Date of Award

Fall 2023

Document Type

Open Access Thesis


Civil and Environmental Engineering

First Advisor

Nathan Huynh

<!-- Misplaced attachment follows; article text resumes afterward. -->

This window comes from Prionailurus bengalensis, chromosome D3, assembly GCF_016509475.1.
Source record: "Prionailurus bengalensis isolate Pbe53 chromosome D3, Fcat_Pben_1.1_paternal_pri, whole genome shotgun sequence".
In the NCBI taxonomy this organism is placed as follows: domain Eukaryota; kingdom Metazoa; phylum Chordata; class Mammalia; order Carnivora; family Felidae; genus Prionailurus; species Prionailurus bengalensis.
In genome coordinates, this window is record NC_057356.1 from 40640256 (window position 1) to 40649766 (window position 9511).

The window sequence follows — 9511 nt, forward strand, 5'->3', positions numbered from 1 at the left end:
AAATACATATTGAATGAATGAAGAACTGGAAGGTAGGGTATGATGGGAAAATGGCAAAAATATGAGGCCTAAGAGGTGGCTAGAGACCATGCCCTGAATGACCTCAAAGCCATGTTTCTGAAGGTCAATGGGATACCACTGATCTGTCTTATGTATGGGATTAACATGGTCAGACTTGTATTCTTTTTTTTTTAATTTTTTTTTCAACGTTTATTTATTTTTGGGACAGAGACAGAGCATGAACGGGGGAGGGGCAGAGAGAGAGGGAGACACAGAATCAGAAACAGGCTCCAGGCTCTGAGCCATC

The aim of this thesis is to improve the accuracy of information recorded in the South Carolina traffic collision forms. To accomplish this, it examines 200 forms containing information about fatal crashes in work zones between 2014 and 2020 to determine how many discrepancies exist between the written narrative and other fields. In addition to obtaining these statistics, this thesis seeks to identify factors that influence discrepancies. To test the hypothesis that crash complexity and weather influence the investigating officer’s level of processing (a theory developed by Craik and Lockhart in 1972), and consequentially his/her ability to complete the traffic collision form accurately, a structural equation model (SEM) is developed. The SEM is used to explain the relationships between measured variables and latent variables and the relationships between latent variables (crash characteristics, weather conditions, and level of processing). SEM results show that increases in collision speed, number of units, number of events, and temperature resulted in an increase in the number of words and characters written in the narrative, whereas increases in precipitation, humidity, and poor weather conditions resulted in a decrease in the number of words and characters written in the narrative. Notably, the number of discrepancies was not statistically significant, suggesting crash and weather-related factors do not affect an officer’s reporting accuracy. A multiple linear regression model is also developed to identify factors that influence a form field’s frequency of discrepancies. The form field’s level of difficulty and its number of inputs are found to be statistically significant.


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